Creating Teen Dialogue when Writing Young Adult Fiction - dummies

Creating Teen Dialogue when Writing Young Adult Fiction

By Deborah Halverson, M. T. Anderson

Part of Writing Young Adult Fiction For Dummies Cheat Sheet

Writing dialogue that sounds like it spilled from the lips of teens makes your young adult fiction novel more believable to your audience. Use these five tips to defy your age and write dialogue that’s both young-sounding and youth-pleasing:

  • Blurt things out. Teens often talk first and think second. And their tact filters aren’t fully developed yet.

  • Choose simple words. Young people don’t generally break out the 50-cent words in normal dialogue unless they’re fascinated by words or maybe want to show off how smart they are.

  • Exaggerate. For emphasis, teens and tweens often talk in exaggerations, revealing their still-developing perspective of the world and their tendency to overstate in times of high emotion and frustration. Think, “I’m a total loser.”

  • Lighten up. Ditch stiff, proper grown-up delivery and embrace casual syntax instead. String your words together in a more footloose fashion, and maybe throw in a little bad grammar while you’re at it. Few people implement grammar precisely when they’re in a back-and-forth. After all, when you’re trying to get the words out, why bother sorting out sentence structure just so you can use “whom” properly? Loose syntax is more effective at conveying youthfulness than depending on slang, which can date your book.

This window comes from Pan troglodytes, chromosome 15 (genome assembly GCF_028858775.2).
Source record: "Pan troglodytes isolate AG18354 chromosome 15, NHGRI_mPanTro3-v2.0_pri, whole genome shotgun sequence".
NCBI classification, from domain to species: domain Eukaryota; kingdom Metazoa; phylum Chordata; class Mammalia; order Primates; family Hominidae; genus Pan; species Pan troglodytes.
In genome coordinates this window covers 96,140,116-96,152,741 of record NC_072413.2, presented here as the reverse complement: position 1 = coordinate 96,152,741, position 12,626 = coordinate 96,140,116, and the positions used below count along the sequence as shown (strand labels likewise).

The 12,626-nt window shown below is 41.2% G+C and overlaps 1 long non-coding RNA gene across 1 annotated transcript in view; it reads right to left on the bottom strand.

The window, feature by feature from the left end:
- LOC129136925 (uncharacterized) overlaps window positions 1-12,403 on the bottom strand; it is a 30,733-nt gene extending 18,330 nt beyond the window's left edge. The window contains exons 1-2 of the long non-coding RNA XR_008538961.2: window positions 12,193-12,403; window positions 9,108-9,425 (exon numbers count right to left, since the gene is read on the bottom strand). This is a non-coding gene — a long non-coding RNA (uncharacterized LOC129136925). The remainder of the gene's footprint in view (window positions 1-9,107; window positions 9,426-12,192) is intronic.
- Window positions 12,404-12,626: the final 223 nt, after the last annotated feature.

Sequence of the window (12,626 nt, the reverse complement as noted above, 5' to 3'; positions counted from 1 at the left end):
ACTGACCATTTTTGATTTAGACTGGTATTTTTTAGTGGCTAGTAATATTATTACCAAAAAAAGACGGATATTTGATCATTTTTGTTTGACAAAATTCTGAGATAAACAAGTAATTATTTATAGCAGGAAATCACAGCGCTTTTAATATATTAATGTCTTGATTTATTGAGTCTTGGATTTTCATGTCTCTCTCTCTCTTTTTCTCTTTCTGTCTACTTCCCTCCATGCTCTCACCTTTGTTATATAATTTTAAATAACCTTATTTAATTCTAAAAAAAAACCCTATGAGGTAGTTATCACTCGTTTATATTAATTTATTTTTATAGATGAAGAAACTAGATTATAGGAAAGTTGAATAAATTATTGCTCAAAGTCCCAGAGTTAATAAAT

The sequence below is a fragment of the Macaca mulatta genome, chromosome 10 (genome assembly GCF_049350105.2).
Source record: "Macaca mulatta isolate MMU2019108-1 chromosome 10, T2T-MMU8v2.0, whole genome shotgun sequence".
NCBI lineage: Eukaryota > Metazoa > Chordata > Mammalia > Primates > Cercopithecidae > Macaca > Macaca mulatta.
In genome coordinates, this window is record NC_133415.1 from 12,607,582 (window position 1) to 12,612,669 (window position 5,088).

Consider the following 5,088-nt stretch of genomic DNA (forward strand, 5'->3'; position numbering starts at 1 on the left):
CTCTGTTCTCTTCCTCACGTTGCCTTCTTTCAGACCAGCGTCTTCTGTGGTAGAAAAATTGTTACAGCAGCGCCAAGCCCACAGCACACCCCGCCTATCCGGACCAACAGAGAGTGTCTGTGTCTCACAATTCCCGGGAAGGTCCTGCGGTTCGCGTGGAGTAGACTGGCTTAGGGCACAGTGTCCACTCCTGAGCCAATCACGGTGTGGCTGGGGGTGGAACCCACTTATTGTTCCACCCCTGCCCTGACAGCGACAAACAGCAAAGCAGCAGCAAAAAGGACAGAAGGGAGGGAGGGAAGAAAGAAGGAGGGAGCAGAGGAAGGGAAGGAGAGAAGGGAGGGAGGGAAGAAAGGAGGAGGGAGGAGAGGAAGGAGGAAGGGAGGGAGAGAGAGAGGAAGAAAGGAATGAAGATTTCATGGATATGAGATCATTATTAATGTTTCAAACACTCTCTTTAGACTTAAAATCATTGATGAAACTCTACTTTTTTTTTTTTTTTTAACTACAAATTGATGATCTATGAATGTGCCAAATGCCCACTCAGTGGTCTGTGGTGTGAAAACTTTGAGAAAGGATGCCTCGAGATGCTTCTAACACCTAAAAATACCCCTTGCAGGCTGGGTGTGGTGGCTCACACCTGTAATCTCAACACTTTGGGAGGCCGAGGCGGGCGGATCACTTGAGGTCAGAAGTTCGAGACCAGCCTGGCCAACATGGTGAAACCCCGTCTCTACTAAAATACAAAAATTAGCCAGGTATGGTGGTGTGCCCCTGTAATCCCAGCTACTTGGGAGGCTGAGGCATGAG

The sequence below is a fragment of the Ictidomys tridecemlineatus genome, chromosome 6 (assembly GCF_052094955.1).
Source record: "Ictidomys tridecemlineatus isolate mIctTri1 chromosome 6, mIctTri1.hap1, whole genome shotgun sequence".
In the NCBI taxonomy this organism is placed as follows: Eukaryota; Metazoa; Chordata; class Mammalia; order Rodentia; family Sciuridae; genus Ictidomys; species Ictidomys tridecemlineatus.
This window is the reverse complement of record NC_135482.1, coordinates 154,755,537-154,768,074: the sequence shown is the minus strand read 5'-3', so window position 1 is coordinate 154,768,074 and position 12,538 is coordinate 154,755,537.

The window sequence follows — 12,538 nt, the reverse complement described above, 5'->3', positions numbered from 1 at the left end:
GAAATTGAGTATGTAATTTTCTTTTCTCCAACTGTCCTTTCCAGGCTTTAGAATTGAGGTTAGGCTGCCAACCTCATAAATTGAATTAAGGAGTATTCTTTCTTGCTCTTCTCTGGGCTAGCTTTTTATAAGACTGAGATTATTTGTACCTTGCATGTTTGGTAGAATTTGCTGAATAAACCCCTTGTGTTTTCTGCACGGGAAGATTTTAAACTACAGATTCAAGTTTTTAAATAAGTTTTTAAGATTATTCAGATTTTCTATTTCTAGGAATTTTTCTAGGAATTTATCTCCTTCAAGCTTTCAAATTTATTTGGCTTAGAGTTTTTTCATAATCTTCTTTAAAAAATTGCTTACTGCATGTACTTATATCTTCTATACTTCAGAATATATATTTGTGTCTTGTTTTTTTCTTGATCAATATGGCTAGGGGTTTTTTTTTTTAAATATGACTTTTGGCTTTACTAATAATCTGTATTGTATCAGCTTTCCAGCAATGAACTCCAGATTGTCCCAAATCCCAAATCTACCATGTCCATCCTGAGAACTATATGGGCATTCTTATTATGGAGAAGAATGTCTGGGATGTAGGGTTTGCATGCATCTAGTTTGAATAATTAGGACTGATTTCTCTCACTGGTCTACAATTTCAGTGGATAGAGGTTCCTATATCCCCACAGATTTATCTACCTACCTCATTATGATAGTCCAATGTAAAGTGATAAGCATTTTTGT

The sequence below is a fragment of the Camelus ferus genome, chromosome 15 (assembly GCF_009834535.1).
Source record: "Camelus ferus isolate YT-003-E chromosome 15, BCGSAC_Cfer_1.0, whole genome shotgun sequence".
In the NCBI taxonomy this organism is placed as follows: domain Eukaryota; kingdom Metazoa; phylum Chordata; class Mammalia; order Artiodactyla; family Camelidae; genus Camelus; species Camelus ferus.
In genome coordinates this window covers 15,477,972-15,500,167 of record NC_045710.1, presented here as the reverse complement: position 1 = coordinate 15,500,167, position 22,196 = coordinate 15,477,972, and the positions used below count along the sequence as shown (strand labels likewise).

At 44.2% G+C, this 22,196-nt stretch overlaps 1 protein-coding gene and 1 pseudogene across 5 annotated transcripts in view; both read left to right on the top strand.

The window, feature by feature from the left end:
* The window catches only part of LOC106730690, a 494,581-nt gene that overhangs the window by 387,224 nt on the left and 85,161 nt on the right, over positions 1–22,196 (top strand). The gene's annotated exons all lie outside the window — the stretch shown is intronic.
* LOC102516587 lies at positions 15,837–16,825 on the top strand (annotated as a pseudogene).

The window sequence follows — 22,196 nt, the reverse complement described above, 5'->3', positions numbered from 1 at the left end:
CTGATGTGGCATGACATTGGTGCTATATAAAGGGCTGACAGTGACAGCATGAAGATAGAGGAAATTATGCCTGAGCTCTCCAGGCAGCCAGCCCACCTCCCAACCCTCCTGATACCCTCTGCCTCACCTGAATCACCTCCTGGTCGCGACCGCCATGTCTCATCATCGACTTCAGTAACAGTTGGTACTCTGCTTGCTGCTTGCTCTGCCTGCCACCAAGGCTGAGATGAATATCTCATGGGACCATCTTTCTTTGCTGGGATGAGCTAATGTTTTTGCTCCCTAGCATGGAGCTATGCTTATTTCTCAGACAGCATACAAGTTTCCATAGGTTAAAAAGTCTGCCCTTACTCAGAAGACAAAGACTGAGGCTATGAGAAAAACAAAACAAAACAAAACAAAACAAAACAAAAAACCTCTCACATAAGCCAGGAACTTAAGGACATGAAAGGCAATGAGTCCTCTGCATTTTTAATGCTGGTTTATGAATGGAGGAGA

• Make the conversation about the speaker. Teens are a self-absorbed lot, and that can come out in their words. Frame teen dialogue from a perspective that focuses on how the circumstances affect the speaker. Thus, instead of “Tom seemed sad today. I wonder why?” use “Tom blew me off today. What’s up with that? What did I do to him?”